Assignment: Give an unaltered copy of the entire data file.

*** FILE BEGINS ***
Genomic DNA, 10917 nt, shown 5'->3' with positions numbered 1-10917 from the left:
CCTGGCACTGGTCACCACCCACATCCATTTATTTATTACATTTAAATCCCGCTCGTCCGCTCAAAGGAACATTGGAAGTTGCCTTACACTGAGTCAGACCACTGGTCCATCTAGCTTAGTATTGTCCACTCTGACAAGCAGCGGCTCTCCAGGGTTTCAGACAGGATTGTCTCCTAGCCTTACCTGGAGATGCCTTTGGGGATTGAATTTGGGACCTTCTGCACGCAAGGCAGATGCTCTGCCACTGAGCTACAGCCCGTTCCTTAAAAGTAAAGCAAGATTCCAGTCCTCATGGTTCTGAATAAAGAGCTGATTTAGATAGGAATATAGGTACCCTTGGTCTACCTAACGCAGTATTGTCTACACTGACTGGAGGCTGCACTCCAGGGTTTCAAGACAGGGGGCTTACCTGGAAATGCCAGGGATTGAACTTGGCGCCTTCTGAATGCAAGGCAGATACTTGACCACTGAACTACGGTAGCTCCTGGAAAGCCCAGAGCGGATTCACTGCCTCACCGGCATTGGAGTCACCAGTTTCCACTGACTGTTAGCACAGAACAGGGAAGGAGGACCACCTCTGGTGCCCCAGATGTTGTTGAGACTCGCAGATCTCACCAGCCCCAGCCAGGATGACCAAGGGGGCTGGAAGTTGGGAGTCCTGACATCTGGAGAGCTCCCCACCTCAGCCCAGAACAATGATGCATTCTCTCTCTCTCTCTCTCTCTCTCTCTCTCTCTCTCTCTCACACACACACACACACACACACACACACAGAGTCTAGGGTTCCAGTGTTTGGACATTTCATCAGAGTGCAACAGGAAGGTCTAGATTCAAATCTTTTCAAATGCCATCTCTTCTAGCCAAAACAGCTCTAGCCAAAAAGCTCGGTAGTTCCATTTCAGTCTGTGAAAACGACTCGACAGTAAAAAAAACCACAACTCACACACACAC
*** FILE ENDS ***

Genomic DNA, 10917 nt, shown 5'->3' with positions numbered 1-10917 from the left:
CCTGGCACTGGTCACCACCCACATCCATTTATTTATTACATTTAAATCCCGCTCGTCCGCTCAAAGGAACATTGGAAGTTGCCTTACACTGAGTCAGACCACTGGTCCATCTAGCTTAGTATTGTCCACTCTGACAAGCAGCGGCTCTCCAGGGTTTCAGACAGGATTGTCTCCTAGCCTTACCTGGAGATGCCTTTGGGGATTGAATTTGGGACCTTCTGCACGCAAGGCAGATGCTCTGCCACTGAGCTACAGCCCGTTCCTTAAAAGTAAAGCAAGATTCCAGTCCTCATGGTTCTGAATAAAGAGCTGATTTAGATAGGAATATAGGTACCCTTGGTCTACCTAACGCAGTATTGTCTACACTGACTGGAGGCTGCACTCCAGGGTTTCAAGACAGGGGGCTTACCTGGAAATGCCAGGGATTGAACTTGGCGCCTTCTGAATGCAAGGCAGATACTTGACCACTGAACTACGGTAGCTCCTGGAAAGCCCAGAGCGGATTCACTGCCTCACCGGCATTGGAGTCACCAGTTTCCACTGACTGTTAGCACAGAACAGGGAAGGAGGACCACCTCTGGTGCCCCAGATGTTGTTGAGACTCGCAGATCTCACCAGCCCCAGCCAGGATGACCAAGGGGGCTGGAAGTTGGGAGTCCTGACATCTGGAGAGCTCCCCACCTCAGCCCAGAACAATGATGCATTCTCTCTCTCTCTCTCTCTCTCTCTCTCTCTCTCTCTCTCACACACACACACACACACACACACACACAGAGTCTAGGGTTCCAGTGTTTGGACATTTCATCAGAGTGCAACAGGAAGGTCTAGATTCAAATCTTTTCAAATGCCATCTCTTCTAGCCAAAACAGCTCTAGCCAAAAAGCTCGGTAGTTCCATTTCAGTCTGTGAAAACGACTCGACAGTAAAAAAAACCACAACTCACACACACAC